Levels of obesity, high blood pressure and diabetes are lower in cities where a higher percentage of commuters bicycle or walk to work, and cities where drivers get used to sharing the road with bikers and walkers generally have lower rates of pedestrian and bike fatalities.
Those are among the findings of a report released Wednesday that is based on data from 2011 and 2012, from the Alliance for Biking and Walking. The Washington, D.C.-based non-profit's Benchmarking Report biennially documents bicycling and walking trends in all 50 states, in the nation's 50 most populous cities and in 17 mid-sized cities.
They found that Memphis (36.8%) and Detroit (33%) have the highest levels of obesity among large cities and also some of the lowest bicycling and walking rates – 2.1% for Memphis and 3.4% for Detroit. Conversely, San Francisco and Oakland had the lowest combined obesity rate at 18.6% and above-average walking and biking rates, 13.1% for San Francisco and 6.7% for Oakland.
However, the trend didn't hold true for all cities: New Orleans, Baltimore, Philadelphia and Chicago are among the top 15 cities for walking and biking commuters but also have above-average obesity rates.
Mississippi and Alabama have the highest statewide levels of both high blood pressure and diabetes; they also have bicycling and walking levels below the national average, the Alliance report says.
"It's not surprising to see that we have a correlation between public health and levels of biking and walking," said Jeffrey Miller, president and CEO of the Alliance for Biking and Walking. "Still, it's good to have the data. It's a very positive thing that we need to highlight."
The report dispels the notion that more bicyclists and pedestrians on the roads lead to more crash deaths involving bikers and walkers. It finds that cities and states that have higher biking and walking rates also have lower fatality rates for bikers and walkers than cities where fewer people bike and walk.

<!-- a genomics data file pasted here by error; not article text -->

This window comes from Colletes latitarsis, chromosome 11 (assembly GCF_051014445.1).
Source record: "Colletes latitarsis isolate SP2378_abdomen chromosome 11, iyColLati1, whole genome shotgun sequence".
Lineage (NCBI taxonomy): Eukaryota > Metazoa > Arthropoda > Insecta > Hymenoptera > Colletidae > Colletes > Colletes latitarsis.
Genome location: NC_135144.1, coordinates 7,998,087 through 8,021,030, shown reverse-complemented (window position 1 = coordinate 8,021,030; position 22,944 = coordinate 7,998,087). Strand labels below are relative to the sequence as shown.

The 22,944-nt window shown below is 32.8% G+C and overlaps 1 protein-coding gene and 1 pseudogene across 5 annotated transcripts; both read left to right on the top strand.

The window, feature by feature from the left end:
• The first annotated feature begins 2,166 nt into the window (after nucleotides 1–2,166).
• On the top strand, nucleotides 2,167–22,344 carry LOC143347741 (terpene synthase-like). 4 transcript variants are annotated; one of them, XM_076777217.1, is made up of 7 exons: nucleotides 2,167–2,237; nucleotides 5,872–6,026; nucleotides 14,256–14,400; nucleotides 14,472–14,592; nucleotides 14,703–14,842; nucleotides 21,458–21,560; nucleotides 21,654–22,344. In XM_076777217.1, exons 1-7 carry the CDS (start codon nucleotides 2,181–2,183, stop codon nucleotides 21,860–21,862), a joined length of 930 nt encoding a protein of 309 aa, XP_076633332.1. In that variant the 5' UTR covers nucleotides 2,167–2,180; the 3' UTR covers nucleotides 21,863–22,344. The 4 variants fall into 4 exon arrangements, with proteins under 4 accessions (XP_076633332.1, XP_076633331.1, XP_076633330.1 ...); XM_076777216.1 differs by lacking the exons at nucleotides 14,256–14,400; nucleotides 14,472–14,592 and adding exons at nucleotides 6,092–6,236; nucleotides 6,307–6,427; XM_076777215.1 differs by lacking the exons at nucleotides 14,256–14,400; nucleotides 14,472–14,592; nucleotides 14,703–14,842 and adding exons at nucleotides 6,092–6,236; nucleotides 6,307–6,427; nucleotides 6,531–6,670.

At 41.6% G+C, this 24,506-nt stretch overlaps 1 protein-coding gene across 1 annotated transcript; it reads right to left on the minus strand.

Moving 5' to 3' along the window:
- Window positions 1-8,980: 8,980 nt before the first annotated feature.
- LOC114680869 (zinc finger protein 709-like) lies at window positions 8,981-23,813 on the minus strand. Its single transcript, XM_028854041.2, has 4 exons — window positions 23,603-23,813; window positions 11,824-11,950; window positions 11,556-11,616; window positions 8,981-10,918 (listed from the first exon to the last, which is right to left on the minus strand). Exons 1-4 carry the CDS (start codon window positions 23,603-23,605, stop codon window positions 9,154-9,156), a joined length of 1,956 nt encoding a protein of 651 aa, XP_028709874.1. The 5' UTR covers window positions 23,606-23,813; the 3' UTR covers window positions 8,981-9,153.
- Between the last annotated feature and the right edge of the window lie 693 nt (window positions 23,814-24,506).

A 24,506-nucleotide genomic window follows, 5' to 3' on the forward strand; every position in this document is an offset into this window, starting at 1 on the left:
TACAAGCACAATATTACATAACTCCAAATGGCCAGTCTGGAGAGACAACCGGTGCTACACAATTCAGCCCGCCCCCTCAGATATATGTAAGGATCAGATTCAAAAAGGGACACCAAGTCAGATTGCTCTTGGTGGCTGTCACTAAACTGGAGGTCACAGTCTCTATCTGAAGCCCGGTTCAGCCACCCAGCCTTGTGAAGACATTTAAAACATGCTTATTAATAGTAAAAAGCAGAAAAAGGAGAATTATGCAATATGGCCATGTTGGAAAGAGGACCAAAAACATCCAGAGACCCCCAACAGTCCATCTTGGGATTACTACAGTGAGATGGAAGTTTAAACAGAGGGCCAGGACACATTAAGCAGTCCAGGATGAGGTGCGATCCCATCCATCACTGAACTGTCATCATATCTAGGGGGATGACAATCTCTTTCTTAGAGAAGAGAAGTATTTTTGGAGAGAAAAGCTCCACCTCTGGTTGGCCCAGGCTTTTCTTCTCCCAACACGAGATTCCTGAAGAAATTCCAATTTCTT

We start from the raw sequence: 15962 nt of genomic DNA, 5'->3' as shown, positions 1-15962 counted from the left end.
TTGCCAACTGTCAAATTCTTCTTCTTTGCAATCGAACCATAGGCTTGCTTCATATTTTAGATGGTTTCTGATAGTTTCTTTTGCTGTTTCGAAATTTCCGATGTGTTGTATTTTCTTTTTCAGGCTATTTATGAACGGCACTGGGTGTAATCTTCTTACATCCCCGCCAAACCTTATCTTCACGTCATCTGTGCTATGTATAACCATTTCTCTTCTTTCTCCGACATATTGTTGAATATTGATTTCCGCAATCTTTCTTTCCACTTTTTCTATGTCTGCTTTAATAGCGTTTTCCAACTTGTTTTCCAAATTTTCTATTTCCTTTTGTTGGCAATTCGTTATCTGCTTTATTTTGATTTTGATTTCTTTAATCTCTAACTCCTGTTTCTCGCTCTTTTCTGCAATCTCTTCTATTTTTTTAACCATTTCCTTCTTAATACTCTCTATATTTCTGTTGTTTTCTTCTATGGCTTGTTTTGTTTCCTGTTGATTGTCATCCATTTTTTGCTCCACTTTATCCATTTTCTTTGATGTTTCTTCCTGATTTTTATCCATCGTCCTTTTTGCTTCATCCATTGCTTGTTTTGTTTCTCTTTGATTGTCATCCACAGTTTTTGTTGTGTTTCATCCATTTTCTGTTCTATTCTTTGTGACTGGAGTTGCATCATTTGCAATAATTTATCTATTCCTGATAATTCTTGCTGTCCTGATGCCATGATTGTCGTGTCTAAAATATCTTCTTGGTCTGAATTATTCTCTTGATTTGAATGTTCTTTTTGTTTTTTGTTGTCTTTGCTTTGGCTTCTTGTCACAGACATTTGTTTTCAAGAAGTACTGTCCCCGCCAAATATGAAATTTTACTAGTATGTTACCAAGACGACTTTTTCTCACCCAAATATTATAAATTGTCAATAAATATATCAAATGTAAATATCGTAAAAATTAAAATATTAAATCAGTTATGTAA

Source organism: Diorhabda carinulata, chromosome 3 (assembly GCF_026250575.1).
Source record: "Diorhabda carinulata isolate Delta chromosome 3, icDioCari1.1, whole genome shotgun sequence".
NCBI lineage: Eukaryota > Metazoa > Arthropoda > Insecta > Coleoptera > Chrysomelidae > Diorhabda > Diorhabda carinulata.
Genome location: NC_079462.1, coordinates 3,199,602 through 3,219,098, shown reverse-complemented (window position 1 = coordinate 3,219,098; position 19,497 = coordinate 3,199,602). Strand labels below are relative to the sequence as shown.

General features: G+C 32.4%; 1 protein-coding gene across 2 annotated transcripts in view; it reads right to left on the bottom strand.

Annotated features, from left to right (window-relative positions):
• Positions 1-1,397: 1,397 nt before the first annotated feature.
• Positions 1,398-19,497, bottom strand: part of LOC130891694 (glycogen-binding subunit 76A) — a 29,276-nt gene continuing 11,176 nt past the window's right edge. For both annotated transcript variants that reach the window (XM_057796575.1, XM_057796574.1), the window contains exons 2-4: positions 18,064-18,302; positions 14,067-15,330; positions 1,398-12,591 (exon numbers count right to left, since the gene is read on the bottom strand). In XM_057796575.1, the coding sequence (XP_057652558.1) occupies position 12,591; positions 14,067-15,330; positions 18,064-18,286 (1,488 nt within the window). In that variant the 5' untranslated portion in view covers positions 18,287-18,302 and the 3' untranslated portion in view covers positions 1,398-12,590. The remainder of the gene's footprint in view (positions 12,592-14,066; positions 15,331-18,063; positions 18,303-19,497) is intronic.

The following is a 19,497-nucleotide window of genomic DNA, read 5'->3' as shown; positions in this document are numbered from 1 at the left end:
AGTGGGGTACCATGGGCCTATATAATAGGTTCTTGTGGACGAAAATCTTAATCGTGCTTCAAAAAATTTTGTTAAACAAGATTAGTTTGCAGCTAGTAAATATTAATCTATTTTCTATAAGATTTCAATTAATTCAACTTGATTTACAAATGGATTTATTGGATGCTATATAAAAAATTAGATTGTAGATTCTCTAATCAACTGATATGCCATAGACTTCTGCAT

For example, San Francisco, Portland and Washington, D.C., have some of the nation's lowest annual bicyclist fatality rates, at 0.9, 1.1 and 1.1 deaths per 10,000 daily bike commuters, respectively. Detroit and Memphis had some of the highest bicyclist fatality rates, at 39.8 and 36 bicyclists killed per 10,000 daily bike commuters, respectively.
Among states, those "with higher pedestrian commuting rates have lower overall pedestrian fatality rates and vice versa," the report says.
Nationally, bikers and walkers, who comprise 11.4% of all trips, account for 14.9% of all highway fatalities.
The Alliance report finds that while biking and walking as a percentage of overall trips is gradually increasing, it's still very small.
Just 1% of all trips taken in the USA are by bicycle and 10.4% are on foot. Among commuters, 0.6% bike to work and 2.8% walk; the numbers are a little higher in large cities, where 1% bike to work and 5% walk.
Miller says federal spending on bicycling and walking projects is disproportionately low, with just 2.1% of federal transportation dollars going to such projects.